November 6, 2021

By Xari Jalil

Changes in weather conditions have become so erratic in Pakistan over the past few years, that in a agriculture based economy like ours, one of the worst hit have been farmers. In other words, if it is to be seen how much climate change has affected people in the country, a look at how farmers are faring will show how vulnerable we are.

Once upon a time, farmers could speculate entire seasons just by monitoring the rain cycles. But now, rain patterns have changed to such an extent that from irrigation to sowing for the next season, nothing is clear. Several have moved away from farming, others have migrated to other areas, causing huge changes in demographics – as well as unemployment.

A large part of Pakistan has dried out over the years because of these changing rain patterns. Now for any season, farmers have to work out irrigation methods, especially for barani (rain-fed) crop. This reliance on rainfall as a major method of irrigation has left them in trouble, and has resulted in not just economic loss for the farmers, but it is also a huge food security issue. Even a delay of rain for around 20 to 30 days in the weather forecast is a problem.

Then there are issues like the changing weather. This year the month of October was hot, but the onset of cold weather was sudden. Farmers say that the crops that were sown in October due to temperature conditions, will now be shifted to November. Shifts like these change the crop cycle of the entire year. Now it is not just one crop that is late, the entire year’s plantation cycle will be moved ahead. And these shifts also tend to generate diseases like ‘rust’, that happens due to excess moisture in the form of rain and humidity.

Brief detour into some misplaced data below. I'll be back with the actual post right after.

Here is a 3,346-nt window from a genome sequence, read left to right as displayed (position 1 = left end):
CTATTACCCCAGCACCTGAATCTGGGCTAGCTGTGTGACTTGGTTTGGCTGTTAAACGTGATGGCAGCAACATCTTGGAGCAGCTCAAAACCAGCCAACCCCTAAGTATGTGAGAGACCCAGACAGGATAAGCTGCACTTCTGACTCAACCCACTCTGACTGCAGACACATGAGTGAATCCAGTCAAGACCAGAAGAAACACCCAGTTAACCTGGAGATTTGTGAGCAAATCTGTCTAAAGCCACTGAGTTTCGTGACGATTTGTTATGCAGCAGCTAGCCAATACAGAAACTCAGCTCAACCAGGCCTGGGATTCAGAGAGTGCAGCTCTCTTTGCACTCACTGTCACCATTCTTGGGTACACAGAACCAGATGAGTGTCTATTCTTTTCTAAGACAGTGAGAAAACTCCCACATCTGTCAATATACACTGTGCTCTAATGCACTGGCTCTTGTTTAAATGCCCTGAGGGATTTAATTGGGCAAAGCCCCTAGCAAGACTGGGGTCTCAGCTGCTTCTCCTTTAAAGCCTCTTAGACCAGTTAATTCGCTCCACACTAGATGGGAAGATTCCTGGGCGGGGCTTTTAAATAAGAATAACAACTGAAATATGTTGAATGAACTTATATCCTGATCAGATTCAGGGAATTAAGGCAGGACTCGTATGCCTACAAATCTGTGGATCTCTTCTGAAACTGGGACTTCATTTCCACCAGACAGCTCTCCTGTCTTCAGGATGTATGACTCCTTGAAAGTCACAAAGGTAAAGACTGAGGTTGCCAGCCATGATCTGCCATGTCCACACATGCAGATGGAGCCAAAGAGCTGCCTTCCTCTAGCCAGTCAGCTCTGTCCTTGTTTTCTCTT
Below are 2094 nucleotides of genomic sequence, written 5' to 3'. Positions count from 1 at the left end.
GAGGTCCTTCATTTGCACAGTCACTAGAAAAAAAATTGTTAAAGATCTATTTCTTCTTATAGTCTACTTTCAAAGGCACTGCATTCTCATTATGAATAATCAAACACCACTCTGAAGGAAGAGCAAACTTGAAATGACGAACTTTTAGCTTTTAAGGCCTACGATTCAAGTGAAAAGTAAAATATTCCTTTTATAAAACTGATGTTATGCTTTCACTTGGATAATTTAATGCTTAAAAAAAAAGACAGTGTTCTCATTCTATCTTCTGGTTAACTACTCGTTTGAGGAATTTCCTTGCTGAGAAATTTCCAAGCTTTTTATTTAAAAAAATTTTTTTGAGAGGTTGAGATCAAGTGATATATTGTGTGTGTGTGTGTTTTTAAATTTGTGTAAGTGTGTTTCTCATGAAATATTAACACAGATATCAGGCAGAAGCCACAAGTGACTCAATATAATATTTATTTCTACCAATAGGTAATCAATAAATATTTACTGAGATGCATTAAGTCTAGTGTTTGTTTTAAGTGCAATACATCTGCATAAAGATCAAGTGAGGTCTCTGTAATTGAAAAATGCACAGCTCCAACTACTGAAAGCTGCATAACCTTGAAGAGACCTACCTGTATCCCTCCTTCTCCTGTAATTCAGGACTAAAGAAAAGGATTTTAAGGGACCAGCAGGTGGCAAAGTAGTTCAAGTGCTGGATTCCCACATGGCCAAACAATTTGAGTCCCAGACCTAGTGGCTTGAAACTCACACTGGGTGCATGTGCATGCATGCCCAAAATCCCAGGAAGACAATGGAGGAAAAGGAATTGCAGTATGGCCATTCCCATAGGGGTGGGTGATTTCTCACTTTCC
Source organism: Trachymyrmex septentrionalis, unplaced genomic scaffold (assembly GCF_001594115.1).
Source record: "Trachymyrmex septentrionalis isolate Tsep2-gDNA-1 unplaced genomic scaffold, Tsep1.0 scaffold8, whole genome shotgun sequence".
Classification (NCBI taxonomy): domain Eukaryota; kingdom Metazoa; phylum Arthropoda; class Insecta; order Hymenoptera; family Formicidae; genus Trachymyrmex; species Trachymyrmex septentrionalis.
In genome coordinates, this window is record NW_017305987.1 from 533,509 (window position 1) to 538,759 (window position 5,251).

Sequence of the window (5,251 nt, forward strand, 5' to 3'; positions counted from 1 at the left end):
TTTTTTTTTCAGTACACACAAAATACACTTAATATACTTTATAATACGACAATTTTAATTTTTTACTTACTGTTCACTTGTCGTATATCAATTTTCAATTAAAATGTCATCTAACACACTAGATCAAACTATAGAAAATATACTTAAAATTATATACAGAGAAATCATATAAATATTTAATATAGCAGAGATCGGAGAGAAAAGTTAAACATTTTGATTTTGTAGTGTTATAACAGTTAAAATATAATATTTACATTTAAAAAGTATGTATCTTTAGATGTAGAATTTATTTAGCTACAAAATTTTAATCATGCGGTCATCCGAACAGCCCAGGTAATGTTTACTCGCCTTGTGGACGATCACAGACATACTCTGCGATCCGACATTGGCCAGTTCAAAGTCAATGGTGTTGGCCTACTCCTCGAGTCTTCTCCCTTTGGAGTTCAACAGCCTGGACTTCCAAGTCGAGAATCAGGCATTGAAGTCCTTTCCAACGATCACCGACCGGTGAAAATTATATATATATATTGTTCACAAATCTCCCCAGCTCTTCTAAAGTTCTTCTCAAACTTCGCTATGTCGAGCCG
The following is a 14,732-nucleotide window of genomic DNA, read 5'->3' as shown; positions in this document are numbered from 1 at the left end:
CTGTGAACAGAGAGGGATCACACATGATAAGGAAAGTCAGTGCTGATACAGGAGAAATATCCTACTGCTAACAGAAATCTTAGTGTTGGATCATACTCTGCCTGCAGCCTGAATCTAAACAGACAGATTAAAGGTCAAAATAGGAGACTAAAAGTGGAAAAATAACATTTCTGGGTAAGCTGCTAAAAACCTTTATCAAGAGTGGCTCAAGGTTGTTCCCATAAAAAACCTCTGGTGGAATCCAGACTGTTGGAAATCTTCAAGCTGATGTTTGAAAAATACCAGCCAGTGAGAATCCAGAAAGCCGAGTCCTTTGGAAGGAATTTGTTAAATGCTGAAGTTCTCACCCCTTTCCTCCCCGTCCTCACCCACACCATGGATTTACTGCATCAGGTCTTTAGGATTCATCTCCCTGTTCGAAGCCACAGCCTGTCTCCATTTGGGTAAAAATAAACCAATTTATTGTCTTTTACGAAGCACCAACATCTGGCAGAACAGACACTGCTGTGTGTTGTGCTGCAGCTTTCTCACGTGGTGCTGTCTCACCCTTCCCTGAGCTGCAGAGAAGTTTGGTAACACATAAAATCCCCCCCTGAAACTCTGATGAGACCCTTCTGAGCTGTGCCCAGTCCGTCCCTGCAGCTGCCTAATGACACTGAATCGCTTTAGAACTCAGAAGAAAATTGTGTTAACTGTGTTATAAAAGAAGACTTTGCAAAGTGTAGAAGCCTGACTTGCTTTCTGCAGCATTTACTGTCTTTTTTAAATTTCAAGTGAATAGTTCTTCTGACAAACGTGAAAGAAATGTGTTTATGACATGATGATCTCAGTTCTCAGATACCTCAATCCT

Of late there has also been an attack of the fall-army worm. Many farmers fear that the worm which may be left behind in the ground, will affect the next crop. A total of 90 plants are its host plants including maize. Because potatoes are the next crop grown on the same land, the entire crop can be affected. Again this can bcome a big threat to national food security.

Pakistan was counted by Germanwatch Institute as one of the five countries most affected by climate change in the world. These results of the Global Climate Risk Index 2020 were presented by the Institute during the COP25 in Madrid.

In the last 50 years, the annual mean temperature in Pakistan has increased by roughly 0.5°C. The number of heatwave days per year has increased nearly fivefold in the last 30 years. Annual precipitation has historically shown high variability but has slightly increased in the last 50 years, and sea level along the Karachi coast has risen approximately 10 centimetres in the last century. Even though these numbers do not seem like much, their impact is tremendous.

A study by the Asian Development Bank (ADB) says that by the end of the century, the annual mean temperature in Pakistan is expected to rise by 3°C to 5°C for a central global emissions scenario, while higher global emissions may yield a rise of 4°C to 6°C. Average annual rainfall is not expected to have a significant long-term trend but is expected to exhibit large inter-annual variability. Rain patterns have already been changing for some time.

Sea level too is expected to rise by a further 60 centimetres by the end of the century and will most likely affect the low-lying coastal areas south of Karachi toward Keti Bander and the Indus River delta.

Under future climate change scenarios, Pakistan is expected to experience increased variability of river flows due to increased variability of precipitation and the melting of glaciers.

There is no other way to say it. The future is bleak. Demand for irrigation water are expected to increase due to higher evaporation rates. Yields of wheat and basmati rice are expected to decline and may drive production northward, and that too subject to availability of water.

At the same time, water availability for hydropower generation may decline, even as hotter temperatures will put pressure on energy demand. Heat waves could end up with higher mortality rates.

By the year 2100, if temperatures continue to rise in the same way, it will mean that at least 36 per cent of the glaciers along the Hindu Kush and the Himalayan range will be gone.

Combating climate change cannot happen in a day. But the time to start is now. Otherwise it will just be too late.


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